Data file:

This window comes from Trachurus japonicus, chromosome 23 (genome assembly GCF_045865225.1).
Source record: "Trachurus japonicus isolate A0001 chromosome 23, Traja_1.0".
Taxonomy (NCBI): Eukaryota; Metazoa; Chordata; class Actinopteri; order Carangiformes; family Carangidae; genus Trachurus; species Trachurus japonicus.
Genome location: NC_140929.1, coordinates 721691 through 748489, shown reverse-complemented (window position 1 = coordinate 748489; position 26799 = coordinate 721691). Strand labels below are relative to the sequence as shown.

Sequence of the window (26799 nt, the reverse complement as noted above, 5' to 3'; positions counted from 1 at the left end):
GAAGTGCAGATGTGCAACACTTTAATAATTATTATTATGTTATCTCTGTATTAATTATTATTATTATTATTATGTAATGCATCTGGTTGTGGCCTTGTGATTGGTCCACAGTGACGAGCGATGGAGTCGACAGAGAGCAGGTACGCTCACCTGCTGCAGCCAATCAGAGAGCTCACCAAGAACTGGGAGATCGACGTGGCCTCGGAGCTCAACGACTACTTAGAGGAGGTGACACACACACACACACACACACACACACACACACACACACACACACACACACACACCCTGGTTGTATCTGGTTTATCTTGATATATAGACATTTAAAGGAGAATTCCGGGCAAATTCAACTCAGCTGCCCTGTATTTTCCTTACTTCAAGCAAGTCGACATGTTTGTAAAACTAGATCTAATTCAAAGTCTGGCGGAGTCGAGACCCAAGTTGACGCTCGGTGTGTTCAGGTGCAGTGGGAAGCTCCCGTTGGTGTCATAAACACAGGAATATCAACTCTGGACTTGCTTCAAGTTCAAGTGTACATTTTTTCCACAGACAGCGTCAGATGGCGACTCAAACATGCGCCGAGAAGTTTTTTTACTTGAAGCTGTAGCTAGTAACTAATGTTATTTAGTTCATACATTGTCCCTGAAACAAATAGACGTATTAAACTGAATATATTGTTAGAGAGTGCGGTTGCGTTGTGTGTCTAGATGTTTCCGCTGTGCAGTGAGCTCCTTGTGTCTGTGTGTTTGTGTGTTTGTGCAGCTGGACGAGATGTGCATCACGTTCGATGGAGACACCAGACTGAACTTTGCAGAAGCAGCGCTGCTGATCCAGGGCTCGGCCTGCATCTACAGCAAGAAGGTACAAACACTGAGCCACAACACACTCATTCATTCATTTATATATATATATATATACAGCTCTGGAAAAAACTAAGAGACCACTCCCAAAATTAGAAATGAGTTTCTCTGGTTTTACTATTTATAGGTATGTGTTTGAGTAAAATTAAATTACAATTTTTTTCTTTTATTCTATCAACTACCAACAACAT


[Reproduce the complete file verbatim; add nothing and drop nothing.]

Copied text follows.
This window comes from Trachurus japonicus, chromosome 23 (genome assembly GCF_045865225.1).
Source record: "Trachurus japonicus isolate A0001 chromosome 23, Traja_1.0".
Taxonomy (NCBI): Eukaryota; Metazoa; Chordata; class Actinopteri; order Carangiformes; family Carangidae; genus Trachurus; species Trachurus japonicus.
Genome location: NC_140929.1, coordinates 721691 through 748489, shown reverse-complemented (window position 1 = coordinate 748489; position 26799 = coordinate 721691). Strand labels below are relative to the sequence as shown.

Sequence of the window (26799 nt, the reverse complement as noted above, 5' to 3'; positions counted from 1 at the left end):
GAAGTGCAGATGTGCAACACTTTAATAATTATTATTATGTTATCTCTGTATTAATTATTATTATTATTATTATGTAATGCATCTGGTTGTGGCCTTGTGATTGGTCCACAGTGACGAGCGATGGAGTCGACAGAGAGCAGGTACGCTCACCTGCTGCAGCCAATCAGAGAGCTCACCAAGAACTGGGAGATCGACGTGGCCTCGGAGCTCAACGACTACTTAGAGGAGGTGACACACACACACACACACACACACACACACACACACACACACACACACACACACACCCTGGTTGTATCTGGTTTATCTTGATATATAGACATTTAAAGGAGAATTCCGGGCAAATTCAACTCAGCTGCCCTGTATTTTCCTTACTTCAAGCAAGTCGACATGTTTGTAAAACTAGATCTAATTCAAAGTCTGGCGGAGTCGAGACCCAAGTTGACGCTCGGTGTGTTCAGGTGCAGTGGGAAGCTCCCGTTGGTGTCATAAACACAGGAATATCAACTCTGGACTTGCTTCAAGTTCAAGTGTACATTTTTTCCACAGACAGCGTCAGATGGCGACTCAAACATGCGCCGAGAAGTTTTTTTACTTGAAGCTGTAGCTAGTAACTAATGTTATTTAGTTCATACATTGTCCCTGAAACAAATAGACGTATTAAACTGAATATATTGTTAGAGAGTGCGGTTGCGTTGTGTGTCTAGATGTTTCCGCTGTGCAGTGAGCTCCTTGTGTCTGTGTGTTTGTGTGTTTGTGCAGCTGGACGAGATGTGCATCACGTTCGATGGAGACACCAGACTGAACTTTGCAGAAGCAGCGCTGCTGATCCAGGGCTCGGCCTGCATCTACAGCAAGAAGGTACAAACACTGAGCCACAACACACTCATTCATTCATTTATATATATATATATATACAGCTCTGGAAAAAACTAAGAGACCACTCCCAAAATTAGAAATGAGTTTCTCTGGTTTTACTATTTATAGGTATGTGTTTGAGTAAAATTAAATTACAATTTTTTTCTTTTATTCTATCAACTACCAACAACAT